The Greens will turn to legislating a new energy transition authority when parliament resumes next month, with unions calling on the government to amend its climate change legislation to reflect workers’ concerns.
Greens Senator Benny Allman Payne, who comes from industry Queensland City of Gladstone, said the transitional authority will establish a framework to support communities affected by the transition to renewable energy.
“If the government and the Greens make serious progress on this issue over the next three years, the coalition’s climate fear campaigns will fall on deaf ears because the coal and gas communities will know their futures are being planned and their children will have a secure future.”
The legislation would create an independent statutory national energy transition authority that would plan and coordinate new opportunities for affected workers and advise the government, backed by a $2.8 billion 10-year fund to “diversify coal communities.”
At the September hearing, the Greens will provide notice of their intent to introduce the bill before the end of the year.
The Greens say the government has agreed in negotiations on a climate change bill to consider its proposal for a legal transition authority, which is also in line with unions’ demands that “fair transition” measures should be legislated.
Senate Committee on Government Examination Climate Change Bill This week it is due to release a report on its 43% emissions cut target, with the government keen to pass the bill through the Senate in September.
The government needs the support of the Greens and another independent senator to pass the bill through the Senate, and the Greens had already voted to support the legislation when the House passed it earlier this month.
However, unions have used the investigation to urge the government to review the law, saying it also needs to reflect Australia’s obligations under the Paris Agreement to account for the workforce’s impact of the transition away from a carbon-intensive economy.
The Paris Agreement Textagreed by Australia, obliges the signatories to consider “the imperatives of a just transition of the workforce and the creation of decent work and quality jobs in accordance with nationally defined development priorities”.
Australia will be required to report on the progress of the Fair Transition as part of Australia revised pledge, Officially introduced by the Albanian government in June.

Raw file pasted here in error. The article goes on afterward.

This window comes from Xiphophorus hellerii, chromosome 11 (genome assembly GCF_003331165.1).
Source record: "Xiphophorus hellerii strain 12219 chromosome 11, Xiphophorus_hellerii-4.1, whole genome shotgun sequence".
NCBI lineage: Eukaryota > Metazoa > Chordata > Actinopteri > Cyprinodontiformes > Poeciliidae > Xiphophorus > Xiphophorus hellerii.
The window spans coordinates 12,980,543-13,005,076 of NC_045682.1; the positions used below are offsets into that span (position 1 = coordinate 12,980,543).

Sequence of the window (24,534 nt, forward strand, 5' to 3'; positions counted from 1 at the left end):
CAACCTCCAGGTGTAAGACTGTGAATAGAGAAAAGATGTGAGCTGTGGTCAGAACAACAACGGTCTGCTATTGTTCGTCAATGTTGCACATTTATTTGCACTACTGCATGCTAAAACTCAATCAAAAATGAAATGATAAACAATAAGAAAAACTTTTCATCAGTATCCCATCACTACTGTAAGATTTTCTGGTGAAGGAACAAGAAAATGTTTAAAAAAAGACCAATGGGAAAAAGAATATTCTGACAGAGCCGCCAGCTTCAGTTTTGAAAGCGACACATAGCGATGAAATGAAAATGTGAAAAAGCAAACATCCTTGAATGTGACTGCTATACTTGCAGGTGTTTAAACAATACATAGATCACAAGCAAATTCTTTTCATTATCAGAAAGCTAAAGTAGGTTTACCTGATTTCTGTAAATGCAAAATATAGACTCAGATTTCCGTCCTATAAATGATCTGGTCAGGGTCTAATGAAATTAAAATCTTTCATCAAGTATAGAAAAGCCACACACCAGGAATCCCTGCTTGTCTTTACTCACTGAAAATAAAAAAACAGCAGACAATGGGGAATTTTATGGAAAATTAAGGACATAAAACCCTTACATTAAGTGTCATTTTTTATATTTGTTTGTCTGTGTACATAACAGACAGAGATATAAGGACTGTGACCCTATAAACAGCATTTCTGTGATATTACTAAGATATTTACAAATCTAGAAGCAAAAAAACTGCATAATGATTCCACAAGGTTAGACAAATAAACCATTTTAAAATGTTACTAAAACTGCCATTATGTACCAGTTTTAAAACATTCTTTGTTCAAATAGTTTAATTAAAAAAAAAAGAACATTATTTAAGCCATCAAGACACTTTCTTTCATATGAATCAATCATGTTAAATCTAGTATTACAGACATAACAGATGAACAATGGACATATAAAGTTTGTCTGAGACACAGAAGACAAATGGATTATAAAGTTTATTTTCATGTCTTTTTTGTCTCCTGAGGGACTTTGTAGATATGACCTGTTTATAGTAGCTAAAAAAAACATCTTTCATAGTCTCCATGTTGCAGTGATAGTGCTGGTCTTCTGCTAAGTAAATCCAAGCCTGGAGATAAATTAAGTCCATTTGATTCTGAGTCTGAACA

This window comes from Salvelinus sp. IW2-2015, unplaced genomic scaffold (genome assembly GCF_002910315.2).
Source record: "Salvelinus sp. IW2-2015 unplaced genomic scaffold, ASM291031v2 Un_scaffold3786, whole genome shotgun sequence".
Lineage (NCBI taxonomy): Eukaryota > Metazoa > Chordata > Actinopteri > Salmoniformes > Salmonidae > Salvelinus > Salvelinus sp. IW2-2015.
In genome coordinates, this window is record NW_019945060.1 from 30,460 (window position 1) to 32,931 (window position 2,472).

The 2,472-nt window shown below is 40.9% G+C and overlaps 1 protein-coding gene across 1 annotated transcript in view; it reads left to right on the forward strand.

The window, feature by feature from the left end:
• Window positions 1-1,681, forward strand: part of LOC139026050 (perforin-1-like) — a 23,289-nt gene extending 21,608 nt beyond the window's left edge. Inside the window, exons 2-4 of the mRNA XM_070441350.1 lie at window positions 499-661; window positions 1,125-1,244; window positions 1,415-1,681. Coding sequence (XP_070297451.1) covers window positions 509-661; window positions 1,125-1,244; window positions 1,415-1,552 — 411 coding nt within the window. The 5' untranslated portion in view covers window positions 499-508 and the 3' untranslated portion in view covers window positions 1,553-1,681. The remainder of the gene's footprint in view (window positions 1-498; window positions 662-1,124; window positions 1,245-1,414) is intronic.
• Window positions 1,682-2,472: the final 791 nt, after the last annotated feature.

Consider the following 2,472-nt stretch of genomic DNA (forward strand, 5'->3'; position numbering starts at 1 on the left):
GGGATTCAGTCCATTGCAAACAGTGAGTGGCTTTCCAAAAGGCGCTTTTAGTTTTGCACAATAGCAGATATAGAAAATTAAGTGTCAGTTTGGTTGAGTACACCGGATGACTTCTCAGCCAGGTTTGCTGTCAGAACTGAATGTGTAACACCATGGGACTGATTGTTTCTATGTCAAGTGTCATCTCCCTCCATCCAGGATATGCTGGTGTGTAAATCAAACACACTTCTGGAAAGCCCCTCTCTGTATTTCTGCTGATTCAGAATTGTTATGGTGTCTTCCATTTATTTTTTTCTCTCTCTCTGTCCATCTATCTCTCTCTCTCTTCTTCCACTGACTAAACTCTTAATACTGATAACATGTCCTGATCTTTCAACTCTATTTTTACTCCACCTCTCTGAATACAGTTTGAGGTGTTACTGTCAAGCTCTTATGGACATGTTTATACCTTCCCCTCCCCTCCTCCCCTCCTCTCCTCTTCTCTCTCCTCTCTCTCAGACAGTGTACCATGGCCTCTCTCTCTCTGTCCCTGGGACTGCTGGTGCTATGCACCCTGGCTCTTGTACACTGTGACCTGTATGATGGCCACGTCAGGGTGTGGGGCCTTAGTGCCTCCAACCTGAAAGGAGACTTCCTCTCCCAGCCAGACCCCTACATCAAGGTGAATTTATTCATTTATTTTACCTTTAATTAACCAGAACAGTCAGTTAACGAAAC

In its report to the investigation, the Australian Trade Union Council said that Australia does not currently have a formal policy or approach to a fair transition, citing the failure of the Morrison government to sign an international declaration on the matter, which was supported by the United Kingdom and the United States. Canada, European Union and New Zealand.
“These principles should address the impact of decarbonization on workers and society and the associated economic transformations that are already taking place and accelerating,” the ACTU report states.
She said that if these issues are not considered under the bill, they will need to be “urgently and comprehensively addressed by the government in the near term” in a separate legislative framework.
The Electrical Professions Syndicate also targeted the bill’s “narrow focus,” saying it fell short of addressing concerns about social licensing needed to support the decarbonization mission.
“It is very important that this legislation sets out not only an emissions reduction target but also a guiding principle on how Australia can achieve it.”
ETU points to leading international examples where only transition packages have been made available, such as coal shutdown packages in Germany and Spain and the European Commission’s $246 billion Fair Transition Mechanism for coal regions.
The Australian Manufacturing Workers’ Federation echoed these concerns. It claimed that its members would be most affected by the transition, warning that the lack of a clear legislative framework guiding restructuring “severely threatens the social license needed to achieve this goal.”